Thursday, 12 June 2014



big hole, kimberley, mine, mine museum

One of Kimberley’s major attractions, the Big Hole and Kimberley Mine Museum, was once a flat-topped hill and is now an awesome hole - the largest hand-dug excavation in the world - dug by picks, shovels and sheer determination, measuring 215 metres deep with a surface area of some 17 hectares and a perimeter of 1,6 km. 

The Kimberley Mine site started on or about 16 July 1871 and by 14 August 1914 all mining activities ceased. By that time it had yielded 2 722 kilograms of diamonds extracted from 22,5 million tons of excavated earth. Today the Big Hole is surrounded by original old buildings from days gone by, relocated from their earlier sites to form a magnificent open air museum. 
Kimberley, the capital of the Northern Cape province, is known as the Diamond City.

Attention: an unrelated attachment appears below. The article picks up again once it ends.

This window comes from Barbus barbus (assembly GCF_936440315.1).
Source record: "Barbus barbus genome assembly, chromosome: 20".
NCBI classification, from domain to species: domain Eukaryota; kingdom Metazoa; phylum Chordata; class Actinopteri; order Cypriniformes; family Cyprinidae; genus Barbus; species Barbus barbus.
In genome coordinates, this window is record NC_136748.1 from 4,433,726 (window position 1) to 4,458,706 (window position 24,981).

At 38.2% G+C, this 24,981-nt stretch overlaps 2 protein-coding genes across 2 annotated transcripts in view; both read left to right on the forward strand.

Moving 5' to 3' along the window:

Start your exploration of the city at its main attraction: the Big Hole. Imagine a hand-dug hole the size of eight football fields and you have some idea of the labour that went into creating the Big Hole.
Adjacent to the Big Hole is the Kimberley Mine Museum, which brings to life the way the city was during the frenetic days of the diamond rush. Many of the buildings here are originals that have been moved over the years to this spot. If you are not claustrophobic, take the guided tour of a once-operational diamond mine which descends a staggering 840m below the earth.
A few kilometres from the city centre lies Kimberley’s oldest residential suburb, Belgravia, which dates back to the 1870s. These homes were built at the peak of diamond trade. This is where South Africa's mining dynasty's patriarch, Harry Oppenheimer, was born. It's said that there once was more millionaires in this area than anywhere else in the world.


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